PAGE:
It is well-established that the American Legislative Exchange Council (ALEC) and the U.S. Chamber of Commerce are in favor of state statutes which serve to narrow or restrict access to the courts for individuals who have developed asbestos-related diseases like mesothelioma.
To this end, ALEC has pushed for legislation that would allow corporations to not let an asbestos lawsuit to proceed to trial in the court system until the person with mesothelioma, for example, files claims with the various relevant asbestos bankrupty “trust funds” (which were set up after an asbestos company went bankrupt, as many companies have done due to their asbestos legal compenation liabilities).
There are many reasons this type of legislation is not fair to that person — while serving to benefit the responsible asbestos companies which would be defendants in the court trial — with the most obvious one being that most individuals diagnosed with mesothelioma will live only 6 to 18 months from the time they are diagnosed. Meanwhile, the asbestos bankruptcy claims filing process can take several years from start to finish for the typical occupational-exposure asbestos case.
As regards the most recent ALEC “involvement” with asbestos litigation in the court system, this time in Wisconsin, we get the following from a March 20, 2014 article, “Wisconsin Poised to Pass ALEC’s Deadly Asbestos Bill”, published on the PR Watch site (which is a service of the Center for Media and Democracy):
Wisconsin could become the latest state to narrow access to the courts for asbestos victims in a bill up for a vote on March 20, joining a national coordinated effort that can be traced back to the American Legislative Exchange Council (ALEC) and the U.S. Chamber of Commerce.
Rep. Andre Jacque, a member of the ALEC Civil Justice Task Force, introduced Assembly Bill 19 in April of 2013. A version of the legislation passed the Wisconsin Senate last week on a nearly party line vote, and is now before the Assembly. It resembles the ALEC “Asbestos Claims Transparency Act,” which was adopted as a “model” by members of the ALEC Civil Justice Task Force in 2007. In December of 2012, Ohio became the first state to pass the legislation. In the 2013 session, nearly identical legislation has been introduced in Wisconsin, Oklahoma, Illinois and Texas.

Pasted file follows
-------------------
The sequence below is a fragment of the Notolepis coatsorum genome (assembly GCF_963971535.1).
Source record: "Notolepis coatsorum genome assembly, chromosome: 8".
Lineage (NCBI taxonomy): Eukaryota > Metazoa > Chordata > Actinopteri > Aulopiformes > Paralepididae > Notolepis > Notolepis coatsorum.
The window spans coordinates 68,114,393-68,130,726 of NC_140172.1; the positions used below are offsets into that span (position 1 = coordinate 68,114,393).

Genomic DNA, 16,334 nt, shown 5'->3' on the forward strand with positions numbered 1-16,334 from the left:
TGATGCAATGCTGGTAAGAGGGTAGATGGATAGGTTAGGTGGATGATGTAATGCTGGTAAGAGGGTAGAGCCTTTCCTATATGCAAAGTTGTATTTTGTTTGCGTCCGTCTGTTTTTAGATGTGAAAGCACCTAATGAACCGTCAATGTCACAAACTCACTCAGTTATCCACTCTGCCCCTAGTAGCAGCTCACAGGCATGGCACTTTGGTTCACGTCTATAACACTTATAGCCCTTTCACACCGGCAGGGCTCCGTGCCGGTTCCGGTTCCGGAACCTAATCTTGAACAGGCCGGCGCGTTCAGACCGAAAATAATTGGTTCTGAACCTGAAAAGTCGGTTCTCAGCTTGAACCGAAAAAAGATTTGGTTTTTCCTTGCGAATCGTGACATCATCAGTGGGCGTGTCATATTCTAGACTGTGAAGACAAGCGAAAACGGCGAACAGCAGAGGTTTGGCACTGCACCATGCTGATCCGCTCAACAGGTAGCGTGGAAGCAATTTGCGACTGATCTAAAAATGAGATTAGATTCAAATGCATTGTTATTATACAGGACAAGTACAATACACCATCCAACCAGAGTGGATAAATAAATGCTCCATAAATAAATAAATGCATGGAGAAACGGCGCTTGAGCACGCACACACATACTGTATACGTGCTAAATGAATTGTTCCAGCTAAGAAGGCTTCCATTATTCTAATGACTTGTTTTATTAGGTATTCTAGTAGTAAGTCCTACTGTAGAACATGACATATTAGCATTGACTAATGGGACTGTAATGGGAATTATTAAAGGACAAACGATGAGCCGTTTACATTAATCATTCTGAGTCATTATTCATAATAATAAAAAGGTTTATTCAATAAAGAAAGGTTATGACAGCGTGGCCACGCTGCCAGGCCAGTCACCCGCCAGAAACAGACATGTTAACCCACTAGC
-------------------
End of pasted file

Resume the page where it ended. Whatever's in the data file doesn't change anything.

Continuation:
The legislation would benefit corporations like Crown Holdings, a Fortune 500 company with over $8 billion in annual sales that has worked with ALEC for years to legislate its way out of compensating asbestos victims, as well as ALEC member Honeywell International, which has faced significant asbestos liability in recent years….
Sponsors Say the Bill Has Nothing to Do with ALEC?
The Wisconsin bill’s sponsors, Rep. Andre Jacque and Sen. Glenn Grothman — both ALEC members — deny that ALEC had anything to do with AB 19. Andrew Cook of the Wisconsin Civil Justice Council also said his group did not consult with ALEC on the bill.
According to the drafting files, Rep. Jacque asked the Legislative Reference Bureau to draft a bill based on the Ohio legislation. Yet as a member of the ALEC Civil Justice Task Force, Rep. Jacque surely knew that the Ohio bill was based off of the ALEC model.
[Footnotes omitted; live links are found at original source]
As state lawmakers elected by the citizens of Wisconsin, these legislators should not be in a position where it appears that they were “told” how to draft legislation which serves the interests of certain corporations while, at the same time, disregards the legal rights of those people in Wisconsin who, unfortunately and due to no fault of their own, have developed mesothelioma and other asbestos-related diseases.
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